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D-Serine as a putative glial neurotransmitter

  • ASIF K. MUSTAFA (a1), PAUL M. KIM (a2) and SOLOMON H. SNYDER (a1) (a2) (a3)
Abstract

Abundant recent evidence favors a neurotransmitter/neuromodulator role for D-serine. D-serine is synthesized from L-serine by serine racemase in astrocytic glia that ensheath synapses, especially in regions of the brain that are enriched in NMDA-glutamate receptors. D-serine is more potent than glycine at activating the ‘glycine’ site of these receptors. Moreover, selective degradation of D-serine but not glycine by D-amino acid oxidase markedly reduces NMDA neurotransmission. D-serine appears to be released physiologically in response to activation by glutamate of AMPA-glutamate receptors on D-serine-containing glia. This causes glutamate-receptor-interacting protein, which binds serine racemase, to stimulate enzyme activity and D-serine release. Thus, glutamate triggers the release of D-serine so that the two amino acids can act together on postsynaptic NMDA receptors. D-serine also plays a role in neural development, being released from Bergmann glia to chemokinetically enhance the migration of granule cell cerebellar neurons from the external to the internal granular layer.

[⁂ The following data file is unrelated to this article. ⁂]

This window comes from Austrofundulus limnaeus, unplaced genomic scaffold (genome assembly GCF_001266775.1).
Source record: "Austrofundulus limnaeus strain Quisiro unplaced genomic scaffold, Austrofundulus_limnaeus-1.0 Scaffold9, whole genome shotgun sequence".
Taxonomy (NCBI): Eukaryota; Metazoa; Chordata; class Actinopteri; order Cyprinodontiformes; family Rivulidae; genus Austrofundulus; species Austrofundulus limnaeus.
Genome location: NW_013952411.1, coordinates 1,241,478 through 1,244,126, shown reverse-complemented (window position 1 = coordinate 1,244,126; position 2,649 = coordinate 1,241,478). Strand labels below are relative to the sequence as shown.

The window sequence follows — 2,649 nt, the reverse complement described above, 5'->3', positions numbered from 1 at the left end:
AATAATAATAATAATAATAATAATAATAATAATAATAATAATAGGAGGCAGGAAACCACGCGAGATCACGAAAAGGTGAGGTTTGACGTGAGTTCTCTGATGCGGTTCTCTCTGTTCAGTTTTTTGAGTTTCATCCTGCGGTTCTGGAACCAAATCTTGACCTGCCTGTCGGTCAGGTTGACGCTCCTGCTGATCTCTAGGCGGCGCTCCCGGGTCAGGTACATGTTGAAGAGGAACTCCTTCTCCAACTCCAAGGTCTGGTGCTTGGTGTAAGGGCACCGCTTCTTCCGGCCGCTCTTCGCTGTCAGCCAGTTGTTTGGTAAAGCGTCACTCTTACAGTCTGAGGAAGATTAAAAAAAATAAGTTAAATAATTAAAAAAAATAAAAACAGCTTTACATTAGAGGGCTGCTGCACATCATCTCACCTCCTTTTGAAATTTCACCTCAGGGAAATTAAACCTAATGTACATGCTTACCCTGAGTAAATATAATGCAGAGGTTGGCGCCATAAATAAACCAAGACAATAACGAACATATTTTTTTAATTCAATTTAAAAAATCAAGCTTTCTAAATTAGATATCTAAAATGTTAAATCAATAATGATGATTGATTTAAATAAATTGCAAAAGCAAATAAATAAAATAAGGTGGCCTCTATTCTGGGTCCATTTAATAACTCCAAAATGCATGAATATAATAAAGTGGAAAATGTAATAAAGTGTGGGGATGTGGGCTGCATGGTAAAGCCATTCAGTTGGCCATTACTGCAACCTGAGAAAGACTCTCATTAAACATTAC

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Corresponding author
Solomon H. Snyder, Department of Psychiatry and Behavioral Sciences, Johns Hopkins University School of Medicine, 725 North Wolfe Street, Baltimore, MD 21205, USA. phone: +1 410 955 3024; fax: +1 410 955 3623. email: ssnyder@jhmi.edu
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Neuron Glia Biology
  • ISSN: 1740-925X
  • EISSN: 1741-0533
  • URL: /core/journals/neuron-glia-biology
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